The Challenges and Possibilities for Cities: Part One – The Reality: Lack of Equity

Left side of the image shows a wealthy suburb with greenery with a neighboring slum on the right.
The stark division between wealthy neighborhoods and slums in Tanzania. Photo: Web Urbanist

By Ximena Gonzalez, Alliance for Sustainability Intern, The University of Texas at Austin ‘23

The dream of urban life is that cities will provide equal opportunities to everyone for education, social mobility, amenities, culture, connection and expression. Unfortunately, this is not and has not been the reality, both in the US and around the world. In fact, the affluent live very different lives from those who live in poverty in the same city. As Dr. Martin Luther King, Jr. said more than 50 years ago in 1968: 

Every city in our country has this kind of dualism…

every city ends up being two cities rather than one. There are two Americas.

Cities have always been a display for inequality in this country, and the Covid-19 pandemic has only emphasized this inequity now more than ever.      

Historical Inequity in Cities

Inequality in American cities is a systemic issue, literally built into the ways our neighborhoods are zoned, where parks are planned, and how our streets look. For example, public institutions like schools and libraries are often funded by the property taxes of people in those districts. This means that private wealth buys the quality of public resources. Affluent areas with high property taxes have schools and libraries that are well-funded, giving kids every opportunity to succeed. Or as Dr. Martin Luther King, Jr. said, In this America children grow up in the sunlight of opportunity.” 

Neighborhoods with lower socioeconomic statuses and lower property tax revenue have schools that are not well-funded. This means teachers don’t get paid enough, students are not given the resources they need, and there are higher dropout rates. As King said,“In this other America… the schools are so inadequate, so over-crowded, so devoid of quality, so segregated if you will, that the best in these minds can never come out.”

Beyond that, inequality in cities can be seen in multiple other aspects of city life:

  • People with lower incomes, who are often part of marginalized communities, are less likely to own a car but are more likely to feel the effects of air pollution. This is often due to pollution sources being located closer to these communities and their having less healthcare resources available when health complications due to pollution do come up.
  • Poor or minority neighborhoods are more likely to be in urban heat islands, or areas of the city that are significantly hotter than other areas. It can be up to a 20℉ difference. These neighborhoods have less green space which helps cool down surrounding areas.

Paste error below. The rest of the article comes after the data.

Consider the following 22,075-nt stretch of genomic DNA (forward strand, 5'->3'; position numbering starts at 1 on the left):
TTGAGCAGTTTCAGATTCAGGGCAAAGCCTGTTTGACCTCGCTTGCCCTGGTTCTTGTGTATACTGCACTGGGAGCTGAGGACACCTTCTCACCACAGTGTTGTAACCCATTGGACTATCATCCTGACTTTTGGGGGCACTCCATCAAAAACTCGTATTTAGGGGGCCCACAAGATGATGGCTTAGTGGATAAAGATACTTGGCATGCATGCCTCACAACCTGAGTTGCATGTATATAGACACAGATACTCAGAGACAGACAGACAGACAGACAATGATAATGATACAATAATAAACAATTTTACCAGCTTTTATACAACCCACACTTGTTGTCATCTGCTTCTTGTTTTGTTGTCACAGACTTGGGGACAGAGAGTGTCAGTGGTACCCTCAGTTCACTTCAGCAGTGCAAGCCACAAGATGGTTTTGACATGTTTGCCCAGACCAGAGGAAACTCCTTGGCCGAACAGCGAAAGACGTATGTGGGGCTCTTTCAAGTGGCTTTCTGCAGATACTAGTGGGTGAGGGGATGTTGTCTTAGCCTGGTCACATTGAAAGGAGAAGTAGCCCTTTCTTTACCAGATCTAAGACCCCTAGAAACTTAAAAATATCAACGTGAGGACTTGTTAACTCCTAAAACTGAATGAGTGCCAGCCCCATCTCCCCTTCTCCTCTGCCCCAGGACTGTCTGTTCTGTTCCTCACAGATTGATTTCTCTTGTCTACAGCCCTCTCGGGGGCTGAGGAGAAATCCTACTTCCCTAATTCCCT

• There is rarely affordable housing in more affluent commercial areas, meaning low-income workers might not be able to afford to live close to their place of work. This means longer commute times, often on unavailable or unreliable public transportation.
Map of the city of Richmond, Virginia. Red parts of the map depict hotter, more industrial and gentrifying areas of the city. Blue parts of the map depict cooler temperatures in more affluent areas.
This Heat Map of Richmond, VA shows how much hotter poor communities are than wealthier ones.
Source: New York Times

Covid’s Impact on Inequity in Cities

The Covid pandemic has only emphasized the inequities of city life. Covid has unequally affected racial and ethnic minority groups since they are more likely to get the virus. This is often due to their living conditions, their modes of transportation, and their access to healthcare:

  • Lower income people are more likely to live in crowded housing. This makes it easier to get the virus, and it also makes it harder to quarantine from others.
  • These minority groups are also more likely to be essential workers. They do not have the choice to work from home, so they must expose themselves to potential risk every day. Additionally, they are more likely to take public transportation to work meaning that is one more crowded place where they might get the virus.
  • Lower income people also do not have the option to simply get up and leave a densely populated city and head to the suburbs. They cannot afford to leave their jobs, their communities, or their homes. They cannot escape disease so easily.

In conclusion, the benefits and burdens of urban living aren’t equally shared. Poor people are negatively impacted by the disparities on many levels. It should be a top priority to address this inequity. 

As we will explore in Part 2, the good news is that there are progressive, green, and just solutions to many of these urban inequities that will help lift people out of poverty, increase accessibility and make communities more resilient. And more often than not, when the most marginalized communities benefit, almost all city dwellers benefit. However, it is important to remember that inequity of any sort is always complex, systemic, and often historical. This means solutions must be multi-pronged, flexible, and cautious about creating further challenges. Solutions to help cities are solutions to help people.

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